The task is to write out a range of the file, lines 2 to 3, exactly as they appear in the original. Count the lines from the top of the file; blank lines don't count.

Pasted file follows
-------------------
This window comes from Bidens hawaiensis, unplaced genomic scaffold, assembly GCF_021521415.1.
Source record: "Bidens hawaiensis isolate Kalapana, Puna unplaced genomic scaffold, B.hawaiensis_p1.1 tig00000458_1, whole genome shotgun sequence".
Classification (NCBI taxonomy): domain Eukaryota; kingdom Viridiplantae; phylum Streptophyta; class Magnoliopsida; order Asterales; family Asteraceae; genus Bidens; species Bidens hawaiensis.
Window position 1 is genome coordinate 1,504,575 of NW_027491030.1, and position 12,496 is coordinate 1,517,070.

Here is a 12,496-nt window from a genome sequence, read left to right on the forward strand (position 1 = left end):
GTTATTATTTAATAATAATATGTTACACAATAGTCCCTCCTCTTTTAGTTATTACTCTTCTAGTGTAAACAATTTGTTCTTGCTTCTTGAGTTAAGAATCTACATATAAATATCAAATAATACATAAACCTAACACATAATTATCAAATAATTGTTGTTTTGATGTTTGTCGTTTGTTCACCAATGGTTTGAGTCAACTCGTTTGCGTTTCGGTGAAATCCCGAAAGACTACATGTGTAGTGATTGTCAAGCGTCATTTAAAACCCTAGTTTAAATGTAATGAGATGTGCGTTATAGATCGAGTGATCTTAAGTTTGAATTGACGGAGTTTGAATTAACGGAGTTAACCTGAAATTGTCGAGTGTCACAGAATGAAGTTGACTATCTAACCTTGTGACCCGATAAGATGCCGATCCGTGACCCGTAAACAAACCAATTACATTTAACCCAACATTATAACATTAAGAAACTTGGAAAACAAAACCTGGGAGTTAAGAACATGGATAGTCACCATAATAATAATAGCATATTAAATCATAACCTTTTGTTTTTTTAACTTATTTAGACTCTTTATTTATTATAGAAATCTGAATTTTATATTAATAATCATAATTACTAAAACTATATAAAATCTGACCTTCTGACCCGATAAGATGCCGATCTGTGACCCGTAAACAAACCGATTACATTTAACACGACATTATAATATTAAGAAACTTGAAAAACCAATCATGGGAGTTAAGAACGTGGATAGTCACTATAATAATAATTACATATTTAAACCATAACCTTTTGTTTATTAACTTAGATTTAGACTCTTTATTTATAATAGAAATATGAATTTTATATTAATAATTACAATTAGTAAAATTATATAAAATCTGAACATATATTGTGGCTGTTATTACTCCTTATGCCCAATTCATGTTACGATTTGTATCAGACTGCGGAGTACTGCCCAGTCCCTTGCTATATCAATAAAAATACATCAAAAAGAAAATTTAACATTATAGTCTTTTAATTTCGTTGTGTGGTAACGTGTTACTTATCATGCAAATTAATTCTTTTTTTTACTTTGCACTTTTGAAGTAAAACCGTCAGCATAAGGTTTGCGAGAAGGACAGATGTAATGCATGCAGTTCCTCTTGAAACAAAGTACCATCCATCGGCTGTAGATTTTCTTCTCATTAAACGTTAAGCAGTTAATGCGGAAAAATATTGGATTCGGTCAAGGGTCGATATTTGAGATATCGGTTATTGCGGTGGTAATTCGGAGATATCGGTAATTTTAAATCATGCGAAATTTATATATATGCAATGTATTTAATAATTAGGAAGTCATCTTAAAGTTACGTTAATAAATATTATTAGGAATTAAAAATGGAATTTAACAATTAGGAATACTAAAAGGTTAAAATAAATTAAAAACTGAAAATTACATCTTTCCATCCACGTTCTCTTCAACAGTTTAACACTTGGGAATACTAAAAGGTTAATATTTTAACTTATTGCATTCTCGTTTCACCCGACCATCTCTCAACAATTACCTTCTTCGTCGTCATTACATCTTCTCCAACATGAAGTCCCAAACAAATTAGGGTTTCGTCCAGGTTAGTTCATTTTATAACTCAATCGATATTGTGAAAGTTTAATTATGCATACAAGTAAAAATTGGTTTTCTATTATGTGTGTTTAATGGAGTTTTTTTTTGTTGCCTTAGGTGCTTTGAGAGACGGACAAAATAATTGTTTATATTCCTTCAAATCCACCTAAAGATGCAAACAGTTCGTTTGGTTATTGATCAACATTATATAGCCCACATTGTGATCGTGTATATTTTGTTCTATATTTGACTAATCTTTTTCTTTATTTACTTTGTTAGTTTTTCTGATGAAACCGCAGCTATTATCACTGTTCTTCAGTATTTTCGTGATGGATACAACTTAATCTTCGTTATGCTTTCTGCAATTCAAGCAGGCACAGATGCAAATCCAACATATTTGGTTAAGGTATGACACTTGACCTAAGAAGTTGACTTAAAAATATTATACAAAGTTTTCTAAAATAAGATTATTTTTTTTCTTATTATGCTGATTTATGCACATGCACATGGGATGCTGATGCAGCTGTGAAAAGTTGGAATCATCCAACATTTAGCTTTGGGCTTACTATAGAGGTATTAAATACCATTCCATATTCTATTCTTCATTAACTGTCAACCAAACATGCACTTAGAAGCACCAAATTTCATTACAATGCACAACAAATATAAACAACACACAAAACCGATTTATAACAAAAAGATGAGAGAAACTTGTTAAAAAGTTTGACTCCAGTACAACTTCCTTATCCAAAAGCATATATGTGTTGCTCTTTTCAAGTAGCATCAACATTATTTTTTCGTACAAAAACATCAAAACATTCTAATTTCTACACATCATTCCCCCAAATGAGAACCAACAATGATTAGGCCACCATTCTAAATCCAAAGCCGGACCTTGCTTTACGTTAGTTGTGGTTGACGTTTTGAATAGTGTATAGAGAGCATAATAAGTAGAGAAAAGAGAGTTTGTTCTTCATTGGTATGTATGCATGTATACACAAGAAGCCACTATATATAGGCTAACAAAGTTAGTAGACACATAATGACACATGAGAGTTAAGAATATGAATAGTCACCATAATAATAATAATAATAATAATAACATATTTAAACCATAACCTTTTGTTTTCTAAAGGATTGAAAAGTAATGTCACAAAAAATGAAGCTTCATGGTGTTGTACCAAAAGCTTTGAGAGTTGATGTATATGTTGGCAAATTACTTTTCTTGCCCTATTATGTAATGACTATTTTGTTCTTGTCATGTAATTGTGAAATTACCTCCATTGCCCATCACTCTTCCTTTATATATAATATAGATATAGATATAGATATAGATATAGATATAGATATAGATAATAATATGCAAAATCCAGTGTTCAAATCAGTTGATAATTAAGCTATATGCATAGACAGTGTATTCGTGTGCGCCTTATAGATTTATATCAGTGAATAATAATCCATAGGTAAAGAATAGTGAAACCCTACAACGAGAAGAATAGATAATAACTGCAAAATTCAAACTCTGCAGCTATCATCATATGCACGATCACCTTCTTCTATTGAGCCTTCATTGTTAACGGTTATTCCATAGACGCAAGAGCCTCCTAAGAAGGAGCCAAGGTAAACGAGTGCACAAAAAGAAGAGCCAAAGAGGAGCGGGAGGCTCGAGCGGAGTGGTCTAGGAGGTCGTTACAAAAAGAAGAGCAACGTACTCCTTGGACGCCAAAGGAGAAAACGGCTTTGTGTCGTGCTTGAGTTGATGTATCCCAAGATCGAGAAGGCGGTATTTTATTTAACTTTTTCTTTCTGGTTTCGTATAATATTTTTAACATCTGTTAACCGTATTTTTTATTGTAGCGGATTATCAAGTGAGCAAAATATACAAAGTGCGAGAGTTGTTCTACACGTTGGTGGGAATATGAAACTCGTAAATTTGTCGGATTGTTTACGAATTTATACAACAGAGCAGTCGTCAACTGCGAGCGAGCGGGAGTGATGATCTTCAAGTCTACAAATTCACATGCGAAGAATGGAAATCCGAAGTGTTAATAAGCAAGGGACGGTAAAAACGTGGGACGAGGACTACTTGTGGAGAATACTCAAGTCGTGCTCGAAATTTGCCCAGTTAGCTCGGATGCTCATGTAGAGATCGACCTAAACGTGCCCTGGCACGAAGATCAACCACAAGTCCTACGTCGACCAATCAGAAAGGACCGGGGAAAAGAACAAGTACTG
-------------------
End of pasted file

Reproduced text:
Source record: "Bidens hawaiensis isolate Kalapana, Puna unplaced genomic scaffold, B.hawaiensis_p1.1 tig00000458_1, whole genome shotgun sequence".
Classification (NCBI taxonomy): domain Eukaryota; kingdom Viridiplantae; phylum Streptophyta; class Magnoliopsida; order Asterales; family Asteraceae; genus Bidens; species Bidens hawaiensis.